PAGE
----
Stress and DM have mutual interactions, meaning that both stress and DM can induce or intensify one another (Lloyd et al., 2005). Eating restrictions and therapeutic medications are considered as stressors for diabetic patients (Lloyd et al., 2005; Tsenkova et al., 2013; Martyn-Nemeth et al., 2014). It has been well documented that diabetic patients have higher levels of anxiety, depression, anger and stress-related behavioral disorders than the non-diabetic population (Anderson et al., 2001; Grigsby et al., 2002; Whittemore et al., 2004; Jones et al., 2016). On the other hand, people who are chronically stressed have poor glycemic control to varying degrees (Yang et al., 2016). The evidence indicates that stressful life events, traumatic experiences, general emotional stress, anger and hostility, distressed sleep and workplace stress may negatively modulate glucose homeostasis and induce insulin resistance (Lustman et al., 2000; Lin et al., 2004; Schneiderman et al., 2005; Alexander et al., 2007; Salleh, 2008). Therefore, these stressors are now considered to be independent risk factors for DM (Grigsby et al., 2002; Lin et al., 2004; Razzoli et al., 2017; Yaribeygi et al., 2020) and individuals with higher levels of chronic stress are more likely to develop DM when compared to their non-stressed counterparts (Razzoli et al., 2017). However, the inter-relationships governing this association are poorly understood.
Studies also demonstrate a relationship between stress-derived behavioral changes and development of diabetes. Stress can negatively impact lifestyle, particularly in those people with a lower capacity to cope with the imposed stress (Lloyd et al., 2005). For example, overfeeding and hyperphagia, which can severely disrupt metabolic processes and gradually induce insulin resistance, are common amongst stressed individuals (Wardle et al., 2000; Lloyd et al., 2005; Razzoli et al., 2017). Stressed individuals usually consume high calorie food as a coping mechanism to withstand their stressful conditions (Lloyd et al., 2005; Scott et al., 2012). In a study conducted by Chandola et al., in 2006, a chronic work stress environment was positively correlated with insulin resistance in British civil servants (Chandola et al., 2006). In addition, levels of physical activity are lower and a sedentary lifestyle more prevalent amongst stressed subjects when compared with the non-stressed population (de Sousa et al., 2014; Stults-Kolehmainen and Sinha, 2014; Panahi and Tremblay, 2018). Thus, stress-induced unhealthy lifestyle accounts for many of the potential risk factors for poor health and markedly increase the risk of metabolic disturbances and insulin resistance (de Sousa et al., 2014).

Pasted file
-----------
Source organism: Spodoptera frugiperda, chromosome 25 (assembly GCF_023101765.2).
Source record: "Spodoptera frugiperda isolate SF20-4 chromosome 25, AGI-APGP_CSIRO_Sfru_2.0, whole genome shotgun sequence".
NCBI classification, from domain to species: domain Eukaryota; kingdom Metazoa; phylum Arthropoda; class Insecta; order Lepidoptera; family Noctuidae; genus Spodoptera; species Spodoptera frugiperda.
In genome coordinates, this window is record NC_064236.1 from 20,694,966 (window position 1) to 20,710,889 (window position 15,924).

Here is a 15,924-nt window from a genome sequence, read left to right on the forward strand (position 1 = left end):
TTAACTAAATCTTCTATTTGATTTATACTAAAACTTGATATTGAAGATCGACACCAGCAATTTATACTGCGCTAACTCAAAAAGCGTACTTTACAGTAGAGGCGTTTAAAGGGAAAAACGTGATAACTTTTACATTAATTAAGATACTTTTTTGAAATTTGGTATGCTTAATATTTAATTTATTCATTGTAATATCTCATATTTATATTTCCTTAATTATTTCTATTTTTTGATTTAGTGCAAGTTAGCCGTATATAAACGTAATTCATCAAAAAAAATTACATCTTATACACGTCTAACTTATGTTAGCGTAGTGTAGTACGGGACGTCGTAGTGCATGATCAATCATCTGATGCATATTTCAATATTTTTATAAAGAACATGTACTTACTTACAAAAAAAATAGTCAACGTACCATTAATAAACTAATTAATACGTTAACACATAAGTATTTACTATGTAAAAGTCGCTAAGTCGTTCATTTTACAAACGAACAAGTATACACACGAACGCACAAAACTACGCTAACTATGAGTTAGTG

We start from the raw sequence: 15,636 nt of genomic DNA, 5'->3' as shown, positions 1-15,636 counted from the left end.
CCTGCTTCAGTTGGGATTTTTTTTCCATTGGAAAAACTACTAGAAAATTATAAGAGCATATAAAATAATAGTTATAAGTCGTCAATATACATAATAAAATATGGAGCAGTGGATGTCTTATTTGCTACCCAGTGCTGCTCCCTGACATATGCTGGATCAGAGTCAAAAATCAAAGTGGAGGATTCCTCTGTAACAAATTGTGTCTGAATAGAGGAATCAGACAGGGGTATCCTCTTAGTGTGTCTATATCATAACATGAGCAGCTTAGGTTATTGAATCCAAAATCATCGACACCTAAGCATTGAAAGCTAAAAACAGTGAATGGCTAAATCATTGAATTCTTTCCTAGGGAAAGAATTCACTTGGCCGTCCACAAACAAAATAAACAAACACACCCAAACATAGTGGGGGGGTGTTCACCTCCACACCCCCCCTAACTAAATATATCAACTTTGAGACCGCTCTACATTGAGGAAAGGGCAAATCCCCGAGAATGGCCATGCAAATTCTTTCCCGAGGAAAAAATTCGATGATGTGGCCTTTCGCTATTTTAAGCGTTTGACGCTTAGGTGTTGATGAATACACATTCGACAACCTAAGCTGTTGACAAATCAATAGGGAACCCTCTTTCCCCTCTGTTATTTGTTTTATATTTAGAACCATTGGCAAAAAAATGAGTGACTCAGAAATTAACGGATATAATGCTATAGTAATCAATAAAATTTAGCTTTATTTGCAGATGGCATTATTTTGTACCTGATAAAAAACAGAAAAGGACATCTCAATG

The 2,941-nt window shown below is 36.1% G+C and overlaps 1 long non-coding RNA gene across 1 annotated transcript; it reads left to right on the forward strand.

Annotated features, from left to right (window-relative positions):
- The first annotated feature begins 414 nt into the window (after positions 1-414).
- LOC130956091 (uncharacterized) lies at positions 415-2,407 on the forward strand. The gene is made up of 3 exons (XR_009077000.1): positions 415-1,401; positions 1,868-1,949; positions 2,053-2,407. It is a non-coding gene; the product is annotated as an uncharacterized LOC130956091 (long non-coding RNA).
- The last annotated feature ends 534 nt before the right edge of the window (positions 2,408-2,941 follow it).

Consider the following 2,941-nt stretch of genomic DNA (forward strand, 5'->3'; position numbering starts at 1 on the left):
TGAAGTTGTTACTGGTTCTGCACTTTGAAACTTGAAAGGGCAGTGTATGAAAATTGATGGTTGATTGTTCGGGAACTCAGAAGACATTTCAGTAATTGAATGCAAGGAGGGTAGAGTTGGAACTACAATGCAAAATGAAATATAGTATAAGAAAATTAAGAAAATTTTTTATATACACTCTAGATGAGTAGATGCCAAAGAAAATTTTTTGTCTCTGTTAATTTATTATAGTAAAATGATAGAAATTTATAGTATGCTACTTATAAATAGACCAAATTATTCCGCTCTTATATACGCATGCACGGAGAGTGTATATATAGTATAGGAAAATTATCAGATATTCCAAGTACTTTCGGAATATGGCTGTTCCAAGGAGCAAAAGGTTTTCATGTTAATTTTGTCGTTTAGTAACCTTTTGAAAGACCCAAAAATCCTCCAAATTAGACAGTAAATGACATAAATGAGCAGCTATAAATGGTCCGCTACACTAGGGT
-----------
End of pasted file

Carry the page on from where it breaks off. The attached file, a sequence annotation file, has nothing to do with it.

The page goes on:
Therefore, stress-related behavioral changes, along with hormonal and neuronal interactions, may be key factors connecting stress and insulin resistance (Lloyd et al., 2005). It is well recognized that stress hormones, such as cortisol, epinephrine, growth hormone and glucagon, induce acute transient hyperglycemia that occurs in a "fight or flight" reaction (Shiloah et al., 2003; Goldstein, 2010). However, in the following sections, we only focus on the steady state negative effects of stress and the stress response on glucose homeostasis, insulin sensitivity and DM.
A healthy, well-functioning beta cell (β-cell) mass is an absolute requirement for normal glucose homeostasis, since these specialized cells alone produce and secrete insulin (Gerber and Rutter, 2017). β-cells represent a small proportion of the total pancreatic tissue mass (≤ 1 %) (Butler et al., 2010). Therefore, any disruption to their normal functioning can significantly and negatively impact glucose homeostasis (Gerber and Rutter, 2017). There are growing numbers of "stress markers" identified that relate to the level of beta cell function, especially in T1DM (Wali et al., 2015; Mirmira et al., 2016). Shiloah et al., in 2003 reported that acute psychological stress promotes beta cell death in non-diabetic patients. They found that beta cell function and glucose homeostasis are inversely associated with psychological stress (Shiloah et al., 2003). Recently, in 2019, Bebbington et al., demonstrated that stress and anxiety have a deleterious impact on beta cell function, leading to blood glucose fluctuations in TIDM patients. They determined that the emotional state of these patients has a significant impact on insulin release and is able to alter glucose homeostasis (Bebbington et al., 2019). In 2014, Parkulo reported that chronic stress exerted negative effects on the morphology of pancreatic islets and reduced the functional mass of pancreatic islet cells in mice, leading to islet atrophy and onset of TIDM; further, chronic stress down-regulated genes involved in beta cell proliferation (Parkulo, 2014). Huffman et al., in 2013 conducted a study examining the potential relationship between depression and beta cell function, finding that some patients with depression and psychological stress had lower beta cell efficiency as well as reduced insulin sensitivity (Huffman et al., 2013). Taken together, these data strongly suggest that stress has a negative impact on glucose homeostasis by modifying beta cell function (Shiloah et al., 2003; Huffman et al., 2013; Parkulo, 2014; Bebbington et al., 2019). These adverse effects may be due to overstimulation of the immune response which, in turn, promote higher levels of inflammatory mediators, and the recruitment of inflammatory cytokines and/or of pro-apoptotic agents into the pancreatic islets (Hackett and Steptoe, 2017).